It's Time to Deepen Our Empathy

It's Time to Deepen Our Empathy

In design, empathy is about getting a new perspective. It’s about understanding our customers at multiple levels. These levels are often broken down like this:

  1. Physical Understanding - What does the customer see, feel, hear, smell and taste?
  2. Cognitive Understanding - How do our customers think and understand a product or experience?
  3. Emotional Understanding - What motivates and touches our customers?

Brown, Tim. Change by Design. New York: HarperCollins, 2009. Print.

Understanding our customers at these levels is critical. Now consider this:

The number of Americans with faith in a spiritual being—nearly nine in 10—has not changed much over the past two decades, according to historical polling. Seventy-eight percent said prayer was an important part of daily life, an increase of 2 points since 1987. Eighty-five percent said religion is "very important" or "fairly important" in their own lives—a number that hasn't changed much since 1992. Nearly half (48 percent) described themselves as both "religious and spiritual," while another 30 percent said they were "spiritual but not religious." Only 9 percent said they were neither religious nor spiritual.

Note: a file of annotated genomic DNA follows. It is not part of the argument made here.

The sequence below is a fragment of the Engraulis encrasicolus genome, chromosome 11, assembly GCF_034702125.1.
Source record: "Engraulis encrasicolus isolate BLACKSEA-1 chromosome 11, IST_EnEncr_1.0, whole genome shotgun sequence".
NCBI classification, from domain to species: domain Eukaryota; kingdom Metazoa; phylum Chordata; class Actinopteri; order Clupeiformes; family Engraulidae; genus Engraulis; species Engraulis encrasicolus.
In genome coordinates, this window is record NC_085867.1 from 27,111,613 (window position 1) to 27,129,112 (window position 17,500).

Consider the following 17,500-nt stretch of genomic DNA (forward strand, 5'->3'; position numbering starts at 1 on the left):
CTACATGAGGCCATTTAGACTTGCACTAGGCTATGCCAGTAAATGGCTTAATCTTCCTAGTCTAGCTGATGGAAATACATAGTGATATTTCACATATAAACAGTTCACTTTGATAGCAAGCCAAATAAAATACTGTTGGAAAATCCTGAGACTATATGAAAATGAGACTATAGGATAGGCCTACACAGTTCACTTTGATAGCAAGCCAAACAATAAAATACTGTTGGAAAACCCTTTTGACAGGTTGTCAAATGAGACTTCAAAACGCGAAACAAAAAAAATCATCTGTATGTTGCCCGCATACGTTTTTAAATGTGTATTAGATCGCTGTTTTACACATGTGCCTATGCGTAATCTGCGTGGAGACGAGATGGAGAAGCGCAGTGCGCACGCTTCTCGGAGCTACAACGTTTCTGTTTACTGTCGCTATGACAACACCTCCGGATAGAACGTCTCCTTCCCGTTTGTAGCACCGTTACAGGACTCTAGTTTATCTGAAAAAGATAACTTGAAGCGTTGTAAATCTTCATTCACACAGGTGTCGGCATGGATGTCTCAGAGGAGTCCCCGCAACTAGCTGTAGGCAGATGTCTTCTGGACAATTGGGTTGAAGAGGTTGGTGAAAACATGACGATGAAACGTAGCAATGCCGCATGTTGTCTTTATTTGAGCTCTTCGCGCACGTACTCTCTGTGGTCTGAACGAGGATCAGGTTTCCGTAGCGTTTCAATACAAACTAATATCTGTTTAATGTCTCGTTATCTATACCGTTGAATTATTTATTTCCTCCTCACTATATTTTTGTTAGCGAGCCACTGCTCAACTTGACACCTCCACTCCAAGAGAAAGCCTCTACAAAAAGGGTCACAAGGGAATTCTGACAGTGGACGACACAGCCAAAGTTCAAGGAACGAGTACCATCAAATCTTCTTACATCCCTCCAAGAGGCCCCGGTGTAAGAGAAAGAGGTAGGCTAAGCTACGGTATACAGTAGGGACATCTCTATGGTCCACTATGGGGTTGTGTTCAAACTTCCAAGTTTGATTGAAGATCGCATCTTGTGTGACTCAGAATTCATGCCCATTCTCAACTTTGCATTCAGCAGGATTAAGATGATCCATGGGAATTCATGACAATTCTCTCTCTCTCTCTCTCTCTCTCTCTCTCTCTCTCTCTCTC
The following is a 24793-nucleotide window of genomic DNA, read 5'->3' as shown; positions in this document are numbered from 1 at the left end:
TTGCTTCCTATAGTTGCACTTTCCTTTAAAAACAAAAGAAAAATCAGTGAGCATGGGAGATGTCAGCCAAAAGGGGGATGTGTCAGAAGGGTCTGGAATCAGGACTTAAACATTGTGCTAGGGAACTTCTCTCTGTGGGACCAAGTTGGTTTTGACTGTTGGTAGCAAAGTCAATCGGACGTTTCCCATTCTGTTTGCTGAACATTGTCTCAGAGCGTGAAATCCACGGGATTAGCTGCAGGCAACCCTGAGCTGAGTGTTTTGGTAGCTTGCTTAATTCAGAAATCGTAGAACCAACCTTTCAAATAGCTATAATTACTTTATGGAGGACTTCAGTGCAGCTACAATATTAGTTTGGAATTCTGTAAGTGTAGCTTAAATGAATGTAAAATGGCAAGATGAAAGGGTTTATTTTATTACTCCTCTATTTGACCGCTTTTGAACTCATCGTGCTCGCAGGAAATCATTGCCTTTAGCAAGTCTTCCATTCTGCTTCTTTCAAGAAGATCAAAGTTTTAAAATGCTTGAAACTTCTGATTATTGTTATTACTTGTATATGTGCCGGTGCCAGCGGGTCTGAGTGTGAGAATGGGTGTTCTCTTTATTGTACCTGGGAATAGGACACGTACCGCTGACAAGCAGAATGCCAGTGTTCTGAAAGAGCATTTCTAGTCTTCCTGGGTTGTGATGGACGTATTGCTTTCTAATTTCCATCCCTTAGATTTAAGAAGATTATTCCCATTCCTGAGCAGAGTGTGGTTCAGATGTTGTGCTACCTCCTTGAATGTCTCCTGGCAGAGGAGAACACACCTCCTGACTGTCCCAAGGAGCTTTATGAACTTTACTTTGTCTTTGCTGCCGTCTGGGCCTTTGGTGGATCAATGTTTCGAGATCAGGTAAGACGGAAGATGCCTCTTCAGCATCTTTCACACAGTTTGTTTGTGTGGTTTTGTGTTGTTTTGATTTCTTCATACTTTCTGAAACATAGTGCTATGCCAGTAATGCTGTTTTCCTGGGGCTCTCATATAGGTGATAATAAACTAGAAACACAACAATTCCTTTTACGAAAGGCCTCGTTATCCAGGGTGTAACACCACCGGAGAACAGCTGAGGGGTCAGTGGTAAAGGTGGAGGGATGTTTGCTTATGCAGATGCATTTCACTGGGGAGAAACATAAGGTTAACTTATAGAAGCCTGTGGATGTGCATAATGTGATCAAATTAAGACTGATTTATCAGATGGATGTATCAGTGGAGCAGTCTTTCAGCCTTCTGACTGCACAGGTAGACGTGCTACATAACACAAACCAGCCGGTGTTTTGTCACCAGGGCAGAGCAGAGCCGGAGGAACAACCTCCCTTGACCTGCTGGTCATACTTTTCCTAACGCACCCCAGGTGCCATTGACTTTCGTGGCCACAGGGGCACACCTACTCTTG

Stone, Daniel. “One Nation Under God?Newsweek, 6 April 2009.

The design community avoids these facts. It’s taboo to talk about religion and politics. We don’t have good frameworks for understanding this reality in business and therefore I think the design community has taken a pass on the issue (if not become hostile).

I believe that to deepen our understanding of our customers we must also cultivate spiritual empathy.


Spiritual Understanding – How does one’s faith effect his or her understanding of our product or experience?

Having spiritual empathy for our customers could be the most challenging type of understanding yet. Most of us aren’t comfortable “going there” with our colleagues, let alone our customers.

Design is fundamentally about humans. Let’s not forget that, and let’s not forget that our job, as designers, it to understand the whole human.

I hope this is a conversation starter. We owe it to our customers. We owe it to our craft.

Photo by Jeremy Bishop on Unsplash